Fairest, Vol. 4: Of Mice and Men

Well, poosticks.  After requesting an e-ARC of this I realized I completely forgot to read Fairest Vol. 3.  Oops.  I've not been as vigilant as I'd like to be (or really, as I used to be) about keeping up with the Fables t.p. volumes, but I have to kick it into gear for the Unwritten/Fables crossover (yes, I know that already technically happened, but the library hasn't gotten the volumes in stock yet).  I promise to remedy all of these sins posthaste with a massive checkout binge tomorrow, but as for today ... Fairest, Vol. 4: Of Mice and Men.

Let me be blunt: This was not good.

The fact that this was not good made me Not A Happy Librarian.

Apart from the storyline (or "storyline"), what irked me the most was the art.  It was scritchy and sloppy and no one really looked like themselves, or they looked like three other characters at once.  I barely recognized Beast when he walked onto the page, and Cindy lost a lot of her spunk in the lackluster drawing.  The background characters are hastily sketched in, and don't reflect the global nature of the settings.  For example, when Cindy and Company are in India, literally nobody looked like they would be from India.  They were all pale-skinned people (or slightly tanned people) with black hair and distinctly Western European features.  Whitewashing much?

Now, what really confused me was that this volume of Fairest is all about Cinderella, who already has her own 007-esque spy spinoff series.  So, why are we retreading what's already been done with the character?

To add insult to injury, this doesn't read like a title in its own series, but rather an enfeebled attempt to sneak into the original Fables series.  You get all the spoilers, like Bigby's death, which, if you haven't read that far in the series (ahem, *raises hand* (to be fair, I did already know about that particular spoiler, but others may not)), really ruins things.  It also demands a good knowledge of the Fableverse and who did what to whom and betrayed this side or that side when and how.  My brain can only hold so many things so I totally forgot a ton of this stuff.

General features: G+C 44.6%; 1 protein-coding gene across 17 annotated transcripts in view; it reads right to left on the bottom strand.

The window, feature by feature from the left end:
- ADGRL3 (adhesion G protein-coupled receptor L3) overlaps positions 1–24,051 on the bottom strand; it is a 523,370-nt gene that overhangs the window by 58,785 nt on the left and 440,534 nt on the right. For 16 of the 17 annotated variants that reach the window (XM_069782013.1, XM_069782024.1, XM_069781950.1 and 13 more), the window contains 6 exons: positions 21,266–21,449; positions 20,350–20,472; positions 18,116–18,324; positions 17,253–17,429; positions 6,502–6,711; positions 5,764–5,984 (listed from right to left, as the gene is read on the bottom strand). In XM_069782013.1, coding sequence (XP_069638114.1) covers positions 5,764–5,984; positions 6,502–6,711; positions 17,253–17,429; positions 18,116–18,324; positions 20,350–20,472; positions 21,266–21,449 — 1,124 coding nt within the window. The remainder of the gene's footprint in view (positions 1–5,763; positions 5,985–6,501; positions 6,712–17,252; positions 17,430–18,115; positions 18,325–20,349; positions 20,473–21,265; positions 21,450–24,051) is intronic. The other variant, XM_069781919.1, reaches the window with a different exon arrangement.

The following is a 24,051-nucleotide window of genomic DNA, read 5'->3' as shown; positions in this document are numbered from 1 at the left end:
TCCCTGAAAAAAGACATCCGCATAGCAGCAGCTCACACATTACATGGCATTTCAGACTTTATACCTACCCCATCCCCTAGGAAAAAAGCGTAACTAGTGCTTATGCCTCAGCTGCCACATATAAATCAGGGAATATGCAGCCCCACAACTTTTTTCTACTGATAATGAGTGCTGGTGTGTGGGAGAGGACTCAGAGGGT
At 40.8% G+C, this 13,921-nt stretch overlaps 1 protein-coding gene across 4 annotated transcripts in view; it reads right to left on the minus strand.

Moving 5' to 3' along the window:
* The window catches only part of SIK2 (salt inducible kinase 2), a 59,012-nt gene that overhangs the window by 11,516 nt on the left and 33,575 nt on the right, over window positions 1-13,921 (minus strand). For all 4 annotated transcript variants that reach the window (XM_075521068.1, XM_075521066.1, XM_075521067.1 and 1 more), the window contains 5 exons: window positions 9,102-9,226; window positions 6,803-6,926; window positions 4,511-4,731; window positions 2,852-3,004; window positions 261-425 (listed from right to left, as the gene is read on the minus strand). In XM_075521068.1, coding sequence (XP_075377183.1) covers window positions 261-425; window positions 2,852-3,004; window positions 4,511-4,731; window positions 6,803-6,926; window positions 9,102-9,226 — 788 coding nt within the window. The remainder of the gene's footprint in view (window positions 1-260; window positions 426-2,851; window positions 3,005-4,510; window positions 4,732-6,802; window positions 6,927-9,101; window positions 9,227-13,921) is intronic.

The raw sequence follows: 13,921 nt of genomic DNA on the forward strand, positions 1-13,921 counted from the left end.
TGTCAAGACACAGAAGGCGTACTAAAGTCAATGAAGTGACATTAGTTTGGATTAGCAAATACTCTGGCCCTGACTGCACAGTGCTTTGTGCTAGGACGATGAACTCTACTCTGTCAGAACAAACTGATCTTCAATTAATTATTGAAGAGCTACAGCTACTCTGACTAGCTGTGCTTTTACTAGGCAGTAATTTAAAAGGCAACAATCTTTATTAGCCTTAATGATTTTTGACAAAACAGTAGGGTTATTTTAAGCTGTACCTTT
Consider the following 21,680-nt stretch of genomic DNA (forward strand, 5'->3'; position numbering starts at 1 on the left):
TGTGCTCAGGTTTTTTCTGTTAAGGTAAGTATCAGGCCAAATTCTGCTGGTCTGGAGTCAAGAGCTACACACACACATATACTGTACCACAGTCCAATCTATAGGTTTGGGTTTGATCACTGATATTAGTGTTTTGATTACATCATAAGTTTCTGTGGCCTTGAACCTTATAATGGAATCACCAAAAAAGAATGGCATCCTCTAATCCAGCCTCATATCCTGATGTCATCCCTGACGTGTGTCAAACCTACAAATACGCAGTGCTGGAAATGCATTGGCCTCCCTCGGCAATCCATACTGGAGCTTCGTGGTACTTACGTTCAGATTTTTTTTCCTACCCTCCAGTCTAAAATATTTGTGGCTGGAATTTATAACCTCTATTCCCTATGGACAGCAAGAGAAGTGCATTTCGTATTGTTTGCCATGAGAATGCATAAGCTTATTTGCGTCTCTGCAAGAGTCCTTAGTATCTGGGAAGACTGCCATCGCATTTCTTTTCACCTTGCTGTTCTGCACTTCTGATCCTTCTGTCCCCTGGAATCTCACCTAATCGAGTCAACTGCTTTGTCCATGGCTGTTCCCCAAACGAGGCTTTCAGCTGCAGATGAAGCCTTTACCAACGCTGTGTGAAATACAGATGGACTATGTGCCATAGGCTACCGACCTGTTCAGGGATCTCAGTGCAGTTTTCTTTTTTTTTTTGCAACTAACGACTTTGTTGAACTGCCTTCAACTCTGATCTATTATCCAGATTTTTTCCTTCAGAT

But all of that could have been avoided had we just focused on the ladies of Fables instead of trying to write a supplement to the Fables and Cinderella series.

The so-called plot of this one involves a rat army unwittingly created by a mouse who turned into a man.  Now, correct me if I'm wrong, but mice and rats are two separate species, and a heavily enchanted mouse would only beget mice or mouse-hybrid offspring, and not rats, correct?  I mean, I think I know enough about genetics to figure that much out.  Good ol' Mendel and his peas and all that.  So where did the rats come from???  And why can Cindy's mouse friend suddenly perform heavy-duty magical healing?  And SINCE WHEN did getting shot in the temple not mean DEATH?

I know that the Fableverse and the lives of the Fables within rely on human belief in their stories.  A fairy godmother is a strong fable because her archetype appears in many, many fairy tales all over the world.  This gives her power and would mean a quicker "respawning" (for lack of a better word) if she were to die.  So, why not let her die and then come back?  That's what I'm assuming will happen to Bigby

Not only does the author ignore practicalities, but he also ignores the rules of the Fableverse.

Read it if you must, but I wouldn't recommend this to the casual comic reader.  It's too heavily invested in well-established story lines and the art is pretty crap.

I received an ARC of this title from Netgalley.

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